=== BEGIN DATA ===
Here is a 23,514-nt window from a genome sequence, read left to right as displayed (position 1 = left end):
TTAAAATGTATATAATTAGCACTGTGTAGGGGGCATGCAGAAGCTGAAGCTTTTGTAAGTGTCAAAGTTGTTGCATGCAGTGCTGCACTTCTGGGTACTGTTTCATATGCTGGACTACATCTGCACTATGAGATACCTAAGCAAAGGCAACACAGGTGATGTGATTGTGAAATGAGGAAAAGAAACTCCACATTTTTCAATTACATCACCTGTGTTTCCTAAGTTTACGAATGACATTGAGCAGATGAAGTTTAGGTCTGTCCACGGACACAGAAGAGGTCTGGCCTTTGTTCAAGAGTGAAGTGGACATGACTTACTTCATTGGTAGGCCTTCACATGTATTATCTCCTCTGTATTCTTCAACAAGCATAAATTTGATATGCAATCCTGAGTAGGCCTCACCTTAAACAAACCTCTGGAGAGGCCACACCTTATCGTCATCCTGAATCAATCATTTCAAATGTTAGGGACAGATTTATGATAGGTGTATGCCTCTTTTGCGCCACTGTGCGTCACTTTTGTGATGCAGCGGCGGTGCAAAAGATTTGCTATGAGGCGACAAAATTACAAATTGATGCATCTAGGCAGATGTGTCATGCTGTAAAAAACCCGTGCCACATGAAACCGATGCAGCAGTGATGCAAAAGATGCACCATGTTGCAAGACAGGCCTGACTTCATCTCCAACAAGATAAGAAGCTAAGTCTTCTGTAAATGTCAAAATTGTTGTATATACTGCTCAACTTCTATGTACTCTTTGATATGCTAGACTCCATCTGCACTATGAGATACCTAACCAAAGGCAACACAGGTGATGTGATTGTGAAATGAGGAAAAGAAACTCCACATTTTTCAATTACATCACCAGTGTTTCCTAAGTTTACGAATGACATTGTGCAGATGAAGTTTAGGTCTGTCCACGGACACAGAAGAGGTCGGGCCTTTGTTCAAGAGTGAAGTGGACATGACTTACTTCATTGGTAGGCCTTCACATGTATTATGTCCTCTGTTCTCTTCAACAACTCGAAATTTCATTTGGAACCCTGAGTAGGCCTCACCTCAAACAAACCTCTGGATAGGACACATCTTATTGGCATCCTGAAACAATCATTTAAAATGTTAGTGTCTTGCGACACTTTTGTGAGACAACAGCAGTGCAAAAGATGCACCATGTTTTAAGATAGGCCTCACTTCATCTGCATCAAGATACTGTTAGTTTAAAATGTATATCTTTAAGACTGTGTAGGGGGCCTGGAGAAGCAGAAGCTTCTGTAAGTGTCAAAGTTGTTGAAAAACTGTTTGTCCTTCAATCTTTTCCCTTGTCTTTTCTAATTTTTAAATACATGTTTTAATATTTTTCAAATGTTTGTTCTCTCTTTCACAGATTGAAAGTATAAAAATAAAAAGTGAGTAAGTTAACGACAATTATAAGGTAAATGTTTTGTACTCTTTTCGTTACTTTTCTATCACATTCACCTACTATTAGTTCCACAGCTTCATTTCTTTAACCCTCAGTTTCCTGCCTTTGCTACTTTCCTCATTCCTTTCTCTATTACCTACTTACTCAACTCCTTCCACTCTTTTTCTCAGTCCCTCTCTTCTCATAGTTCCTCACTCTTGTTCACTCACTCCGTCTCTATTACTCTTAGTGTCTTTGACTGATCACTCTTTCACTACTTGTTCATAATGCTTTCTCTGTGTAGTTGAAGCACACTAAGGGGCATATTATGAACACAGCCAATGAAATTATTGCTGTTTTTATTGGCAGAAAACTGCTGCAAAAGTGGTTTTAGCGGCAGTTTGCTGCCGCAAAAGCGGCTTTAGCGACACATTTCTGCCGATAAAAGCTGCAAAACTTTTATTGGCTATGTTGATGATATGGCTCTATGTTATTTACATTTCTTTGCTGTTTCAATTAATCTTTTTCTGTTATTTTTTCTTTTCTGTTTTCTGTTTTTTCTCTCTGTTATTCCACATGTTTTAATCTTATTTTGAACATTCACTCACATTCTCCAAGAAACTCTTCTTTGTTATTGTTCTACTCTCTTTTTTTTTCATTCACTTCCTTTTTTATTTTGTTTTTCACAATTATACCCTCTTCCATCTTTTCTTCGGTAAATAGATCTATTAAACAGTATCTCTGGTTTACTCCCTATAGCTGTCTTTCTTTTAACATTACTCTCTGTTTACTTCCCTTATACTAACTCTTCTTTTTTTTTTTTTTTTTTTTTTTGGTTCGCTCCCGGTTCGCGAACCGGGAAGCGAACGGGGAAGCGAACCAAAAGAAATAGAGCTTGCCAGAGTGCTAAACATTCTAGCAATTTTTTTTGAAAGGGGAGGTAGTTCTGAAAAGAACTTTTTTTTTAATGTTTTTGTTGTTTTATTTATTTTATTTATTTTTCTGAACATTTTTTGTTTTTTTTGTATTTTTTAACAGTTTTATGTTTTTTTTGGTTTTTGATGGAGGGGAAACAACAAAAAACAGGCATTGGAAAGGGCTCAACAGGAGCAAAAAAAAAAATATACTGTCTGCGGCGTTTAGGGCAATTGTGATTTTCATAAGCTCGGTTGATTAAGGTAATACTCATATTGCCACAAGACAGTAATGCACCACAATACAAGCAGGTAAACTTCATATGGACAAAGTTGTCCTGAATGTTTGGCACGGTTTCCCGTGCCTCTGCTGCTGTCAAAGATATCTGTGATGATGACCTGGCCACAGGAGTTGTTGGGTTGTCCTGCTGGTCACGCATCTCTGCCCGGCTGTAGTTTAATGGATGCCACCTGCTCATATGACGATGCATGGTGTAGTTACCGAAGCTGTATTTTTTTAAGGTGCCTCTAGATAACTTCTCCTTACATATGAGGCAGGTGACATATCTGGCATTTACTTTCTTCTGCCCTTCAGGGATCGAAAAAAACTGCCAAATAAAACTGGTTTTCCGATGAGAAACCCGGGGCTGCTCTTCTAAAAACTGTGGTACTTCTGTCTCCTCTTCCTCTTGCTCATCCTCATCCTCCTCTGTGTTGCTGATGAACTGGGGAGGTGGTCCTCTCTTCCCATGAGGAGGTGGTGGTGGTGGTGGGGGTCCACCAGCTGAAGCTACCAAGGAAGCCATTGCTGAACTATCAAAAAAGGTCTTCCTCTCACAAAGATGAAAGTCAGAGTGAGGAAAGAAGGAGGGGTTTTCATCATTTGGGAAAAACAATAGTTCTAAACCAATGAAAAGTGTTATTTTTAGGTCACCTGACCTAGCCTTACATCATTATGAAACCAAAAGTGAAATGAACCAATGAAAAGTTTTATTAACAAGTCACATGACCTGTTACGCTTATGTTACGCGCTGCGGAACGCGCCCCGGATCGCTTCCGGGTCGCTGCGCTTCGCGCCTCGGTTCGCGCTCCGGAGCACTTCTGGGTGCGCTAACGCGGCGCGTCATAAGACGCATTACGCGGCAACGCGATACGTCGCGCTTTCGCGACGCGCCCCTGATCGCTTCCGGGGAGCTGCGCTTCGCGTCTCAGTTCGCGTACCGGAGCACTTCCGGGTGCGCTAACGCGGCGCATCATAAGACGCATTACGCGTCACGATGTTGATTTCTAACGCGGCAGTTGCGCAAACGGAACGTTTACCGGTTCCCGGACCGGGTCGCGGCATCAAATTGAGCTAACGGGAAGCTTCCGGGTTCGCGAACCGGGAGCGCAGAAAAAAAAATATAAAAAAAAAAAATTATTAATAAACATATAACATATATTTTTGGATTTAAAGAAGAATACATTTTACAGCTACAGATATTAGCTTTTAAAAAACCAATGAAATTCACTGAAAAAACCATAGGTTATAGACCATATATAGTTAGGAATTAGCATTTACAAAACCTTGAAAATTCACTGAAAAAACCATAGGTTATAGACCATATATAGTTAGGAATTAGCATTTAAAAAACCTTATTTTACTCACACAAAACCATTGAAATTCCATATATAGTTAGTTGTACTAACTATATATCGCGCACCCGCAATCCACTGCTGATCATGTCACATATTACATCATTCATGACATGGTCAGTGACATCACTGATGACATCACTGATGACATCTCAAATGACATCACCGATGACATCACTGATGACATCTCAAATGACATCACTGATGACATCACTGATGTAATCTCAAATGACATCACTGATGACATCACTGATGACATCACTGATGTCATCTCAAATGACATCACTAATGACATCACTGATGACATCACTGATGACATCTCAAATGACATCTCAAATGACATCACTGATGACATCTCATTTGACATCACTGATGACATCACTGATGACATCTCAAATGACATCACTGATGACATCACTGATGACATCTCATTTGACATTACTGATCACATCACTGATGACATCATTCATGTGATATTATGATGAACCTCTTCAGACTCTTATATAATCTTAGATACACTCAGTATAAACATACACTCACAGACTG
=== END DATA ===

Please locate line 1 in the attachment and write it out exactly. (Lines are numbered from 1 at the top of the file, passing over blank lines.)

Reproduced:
Here is a 23,514-nt window from a genome sequence, read left to right as displayed (position 1 = left end):